myki coming to Traralgon line next month
 Baw Baw News   By // 15:13, Tuesday 11 June 2013

myki broken warragul citizen smlpaper tickets vline warragul citizen

PUBLIC Transport Victoria has announced the myki electronic ticketing system will be enabled at all stations on the Traralgon rail line from early next month.

Pictured: V/Line’s paper tickets, which will be phased out on the Traralgon line after myki is introduced early next month.

From 8 July passengers will have a choice between the present paper tickets and the new myki cards, which are presently in operation on metropolitan rail, tram and bus services as well as some regional bus services.


Weekly, monthly and date-to-date tickets will not be sold after the last service on 22 September, but other single-use paper tickets will still be sold after that date.

It is yet to be announced when paper tickets will be completely phased out on any V/Line line.

What do you think of myki coming to the line? Let us know using the comment box below this article.

The Traralgon line, which includes Longwarry, Drouin, Warragul, Yarragon and Trafalgar stations, will be the second regional line to move to myki, with the Seymour line switching later this month.

myki card readers and top-up machines were installed at many V/Line stations along the line a number of years ago but have not been in service since installation.


myki broken warragul citizen sml

PTV is yet to announce when customers travelling to or from stations east of Traralgon will be moved to myki.

The new ticketing system brings with it a new way of charging customers, and V/Line CEO Theo Taifalos said in a media release the new system “may take a little getting used to.”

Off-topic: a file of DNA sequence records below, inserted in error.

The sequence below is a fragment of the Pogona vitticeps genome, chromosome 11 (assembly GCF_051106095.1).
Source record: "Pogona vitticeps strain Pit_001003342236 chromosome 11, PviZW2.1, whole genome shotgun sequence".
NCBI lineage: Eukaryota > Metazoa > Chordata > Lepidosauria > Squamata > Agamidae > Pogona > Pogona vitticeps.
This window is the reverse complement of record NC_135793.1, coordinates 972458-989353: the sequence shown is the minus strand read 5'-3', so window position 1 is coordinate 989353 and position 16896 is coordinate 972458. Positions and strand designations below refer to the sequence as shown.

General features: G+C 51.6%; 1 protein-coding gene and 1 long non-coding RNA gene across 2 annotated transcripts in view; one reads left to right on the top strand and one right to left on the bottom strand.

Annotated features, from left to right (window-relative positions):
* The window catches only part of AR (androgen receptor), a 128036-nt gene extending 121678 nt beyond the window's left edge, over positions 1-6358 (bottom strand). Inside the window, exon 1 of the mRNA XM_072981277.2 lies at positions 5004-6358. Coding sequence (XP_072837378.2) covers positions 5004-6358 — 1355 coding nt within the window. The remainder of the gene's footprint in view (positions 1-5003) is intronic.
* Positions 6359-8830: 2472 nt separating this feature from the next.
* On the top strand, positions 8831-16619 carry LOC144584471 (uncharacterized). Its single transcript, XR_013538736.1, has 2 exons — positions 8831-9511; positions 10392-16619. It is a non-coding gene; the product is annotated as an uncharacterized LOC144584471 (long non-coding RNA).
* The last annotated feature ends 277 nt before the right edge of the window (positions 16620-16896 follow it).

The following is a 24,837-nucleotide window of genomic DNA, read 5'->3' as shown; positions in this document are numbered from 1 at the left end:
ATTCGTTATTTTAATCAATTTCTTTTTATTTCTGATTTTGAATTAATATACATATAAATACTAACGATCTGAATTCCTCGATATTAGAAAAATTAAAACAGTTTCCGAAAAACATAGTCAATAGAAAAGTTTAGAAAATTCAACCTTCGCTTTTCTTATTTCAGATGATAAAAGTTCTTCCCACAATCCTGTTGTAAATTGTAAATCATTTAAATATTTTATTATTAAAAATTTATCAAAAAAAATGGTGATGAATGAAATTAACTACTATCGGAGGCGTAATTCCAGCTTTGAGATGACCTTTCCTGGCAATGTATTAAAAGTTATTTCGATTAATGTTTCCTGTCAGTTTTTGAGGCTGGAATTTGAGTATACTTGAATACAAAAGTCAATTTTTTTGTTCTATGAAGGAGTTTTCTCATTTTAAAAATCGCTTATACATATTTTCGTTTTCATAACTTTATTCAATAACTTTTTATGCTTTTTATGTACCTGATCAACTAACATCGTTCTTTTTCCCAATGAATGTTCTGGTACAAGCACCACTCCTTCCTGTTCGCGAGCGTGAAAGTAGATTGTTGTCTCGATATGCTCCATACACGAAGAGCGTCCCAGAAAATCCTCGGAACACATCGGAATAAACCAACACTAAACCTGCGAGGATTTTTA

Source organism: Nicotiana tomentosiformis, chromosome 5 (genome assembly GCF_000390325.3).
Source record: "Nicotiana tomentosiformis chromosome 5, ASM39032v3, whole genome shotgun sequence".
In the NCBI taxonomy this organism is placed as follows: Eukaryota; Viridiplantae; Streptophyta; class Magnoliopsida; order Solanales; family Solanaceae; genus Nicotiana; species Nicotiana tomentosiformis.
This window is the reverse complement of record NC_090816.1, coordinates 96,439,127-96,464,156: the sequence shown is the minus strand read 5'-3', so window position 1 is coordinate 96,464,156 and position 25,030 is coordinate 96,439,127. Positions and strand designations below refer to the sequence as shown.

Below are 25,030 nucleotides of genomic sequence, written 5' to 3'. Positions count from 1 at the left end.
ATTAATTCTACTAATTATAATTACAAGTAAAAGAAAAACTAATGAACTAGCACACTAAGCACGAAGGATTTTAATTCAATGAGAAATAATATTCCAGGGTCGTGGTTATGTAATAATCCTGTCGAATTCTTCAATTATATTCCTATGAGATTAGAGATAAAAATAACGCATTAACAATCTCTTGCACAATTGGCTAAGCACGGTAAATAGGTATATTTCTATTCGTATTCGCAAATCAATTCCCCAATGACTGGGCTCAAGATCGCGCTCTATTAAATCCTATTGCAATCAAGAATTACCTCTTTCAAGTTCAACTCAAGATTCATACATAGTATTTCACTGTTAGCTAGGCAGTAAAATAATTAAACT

“While the new zone and time based fares may take a little getting used to, our customers will soon see the benefits of this model.

“Seniors…, for instance, will now be able to travel to Melbourne for free on weekends with their seniors myki, while all passengers will automatically be charged off-peak fares as appropriate,” said Mr Taifalos.

Public Transport Victoria Director of Customer Services Alan Fedda said in a media release there are different fare options to choose from.

“Passengers currently purchasing single, daily and off-peak tickets should switch to myki money, while those using weekly, monthly or date-to-date tickets should switch to myki pass,” Mr Fedda said.

A number of payment options are also available with the new ticketing system.


“As well as buying and topping up a myki at the ticket window at staffed stations, passengers can also buy and top up their card online at, by calling 1800 800 007, from close to 60 retail outlets and myki machines at stations,” Mr Fedda said.

“Passengers boarding at unstaffed stations can top up their myki before travelling, instead of having to buy a ticket from the conductor.

“People using myki money can use auto top up so they will never again have to wait in line to purchase their ticket.”

But passengers wanting to use myki money will have to buy a myki card before travelling for the first time.

“Passengers need to ensure they have a valid myki pass or enough myki money on their card to pay for the journey they are taking and this is made much easier by the purchase and top up options which are now available,” Mr Fedda said.